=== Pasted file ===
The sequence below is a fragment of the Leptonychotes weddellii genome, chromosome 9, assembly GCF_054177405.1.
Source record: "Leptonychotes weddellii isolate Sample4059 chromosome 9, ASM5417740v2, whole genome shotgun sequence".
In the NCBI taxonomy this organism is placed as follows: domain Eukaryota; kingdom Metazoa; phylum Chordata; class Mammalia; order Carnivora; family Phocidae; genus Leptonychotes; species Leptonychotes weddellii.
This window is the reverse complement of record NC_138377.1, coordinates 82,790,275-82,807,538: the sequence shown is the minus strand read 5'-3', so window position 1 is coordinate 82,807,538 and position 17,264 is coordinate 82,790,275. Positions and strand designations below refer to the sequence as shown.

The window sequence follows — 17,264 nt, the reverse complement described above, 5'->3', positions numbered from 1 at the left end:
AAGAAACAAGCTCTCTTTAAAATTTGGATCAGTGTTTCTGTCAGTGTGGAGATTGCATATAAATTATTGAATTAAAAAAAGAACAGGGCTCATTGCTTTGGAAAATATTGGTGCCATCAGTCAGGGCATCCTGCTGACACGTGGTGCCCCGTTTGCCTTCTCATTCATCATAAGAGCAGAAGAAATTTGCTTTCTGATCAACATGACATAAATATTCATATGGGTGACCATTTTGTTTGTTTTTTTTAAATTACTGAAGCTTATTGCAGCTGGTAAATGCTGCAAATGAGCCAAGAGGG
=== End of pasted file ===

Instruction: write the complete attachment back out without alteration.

The sequence below is a fragment of the Leptonychotes weddellii genome, chromosome 9, assembly GCF_054177405.1.
Source record: "Leptonychotes weddellii isolate Sample4059 chromosome 9, ASM5417740v2, whole genome shotgun sequence".
In the NCBI taxonomy this organism is placed as follows: domain Eukaryota; kingdom Metazoa; phylum Chordata; class Mammalia; order Carnivora; family Phocidae; genus Leptonychotes; species Leptonychotes weddellii.
This window is the reverse complement of record NC_138377.1, coordinates 82,790,275-82,807,538: the sequence shown is the minus strand read 5'-3', so window position 1 is coordinate 82,807,538 and position 17,264 is coordinate 82,790,275. Positions and strand designations below refer to the sequence as shown.

The window sequence follows — 17,264 nt, the reverse complement described above, 5'->3', positions numbered from 1 at the left end:
AAGAAACAAGCTCTCTTTAAAATTTGGATCAGTGTTTCTGTCAGTGTGGAGATTGCATATAAATTATTGAATTAAAAAAAGAACAGGGCTCATTGCTTTGGAAAATATTGGTGCCATCAGTCAGGGCATCCTGCTGACACGTGGTGCCCCGTTTGCCTTCTCATTCATCATAAGAGCAGAAGAAATTTGCTTTCTGATCAACATGACATAAATATTCATATGGGTGACCATTTTGTTTGTTTTTTTTAAATTACTGAAGCTTATTGCAGCTGGTAAATGCTGCAAATGAGCCAAGAGGG